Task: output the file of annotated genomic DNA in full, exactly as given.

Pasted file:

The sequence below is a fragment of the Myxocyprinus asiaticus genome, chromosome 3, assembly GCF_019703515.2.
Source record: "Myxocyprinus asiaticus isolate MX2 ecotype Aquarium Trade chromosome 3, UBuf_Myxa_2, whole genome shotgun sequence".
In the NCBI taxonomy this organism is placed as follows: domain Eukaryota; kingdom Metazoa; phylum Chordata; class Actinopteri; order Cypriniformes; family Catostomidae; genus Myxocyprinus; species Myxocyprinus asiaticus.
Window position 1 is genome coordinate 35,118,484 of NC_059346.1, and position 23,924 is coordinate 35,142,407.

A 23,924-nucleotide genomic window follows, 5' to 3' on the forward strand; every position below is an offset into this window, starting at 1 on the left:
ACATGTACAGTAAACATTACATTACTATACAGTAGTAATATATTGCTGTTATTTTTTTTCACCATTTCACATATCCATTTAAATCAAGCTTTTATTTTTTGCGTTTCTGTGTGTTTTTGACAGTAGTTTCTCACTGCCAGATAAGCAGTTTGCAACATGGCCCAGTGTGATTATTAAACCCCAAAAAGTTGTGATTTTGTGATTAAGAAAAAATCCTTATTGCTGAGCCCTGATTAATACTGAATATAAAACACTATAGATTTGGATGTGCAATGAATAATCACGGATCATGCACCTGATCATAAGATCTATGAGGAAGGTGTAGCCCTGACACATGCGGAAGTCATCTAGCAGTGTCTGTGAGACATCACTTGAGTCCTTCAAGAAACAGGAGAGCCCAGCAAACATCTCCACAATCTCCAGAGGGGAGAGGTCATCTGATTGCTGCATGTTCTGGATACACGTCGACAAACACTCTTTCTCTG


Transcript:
The sequence below is a fragment of the Myxocyprinus asiaticus genome, chromosome 3, assembly GCF_019703515.2.
Source record: "Myxocyprinus asiaticus isolate MX2 ecotype Aquarium Trade chromosome 3, UBuf_Myxa_2, whole genome shotgun sequence".
In the NCBI taxonomy this organism is placed as follows: domain Eukaryota; kingdom Metazoa; phylum Chordata; class Actinopteri; order Cypriniformes; family Catostomidae; genus Myxocyprinus; species Myxocyprinus asiaticus.
Window position 1 is genome coordinate 35,118,484 of NC_059346.1, and position 23,924 is coordinate 35,142,407.

A 23,924-nucleotide genomic window follows, 5' to 3' on the forward strand; every position below is an offset into this window, starting at 1 on the left:
ACATGTACAGTAAACATTACATTACTATACAGTAGTAATATATTGCTGTTATTTTTTTTCACCATTTCACATATCCATTTAAATCAAGCTTTTATTTTTTGCGTTTCTGTGTGTTTTTGACAGTAGTTTCTCACTGCCAGATAAGCAGTTTGCAACATGGCCCAGTGTGATTATTAAACCCCAAAAAGTTGTGATTTTGTGATTAAGAAAAAATCCTTATTGCTGAGCCCTGATTAATACTGAATATAAAACACTATAGATTTGGATGTGCAATGAATAATCACGGATCATGCACCTGATCATAAGATCTATGAGGAAGGTGTAGCCCTGACACATGCGGAAGTCATCTAGCAGTGTCTGTGAGACATCACTTGAGTCCTTCAAGAAACAGGAGAGCCCAGCAAACATCTCCACAATCTCCAGAGGGGAGAGGTCATCTGATTGCTGCATGTTCTGGATACACGTCGACAAACACTCTTTCTCTG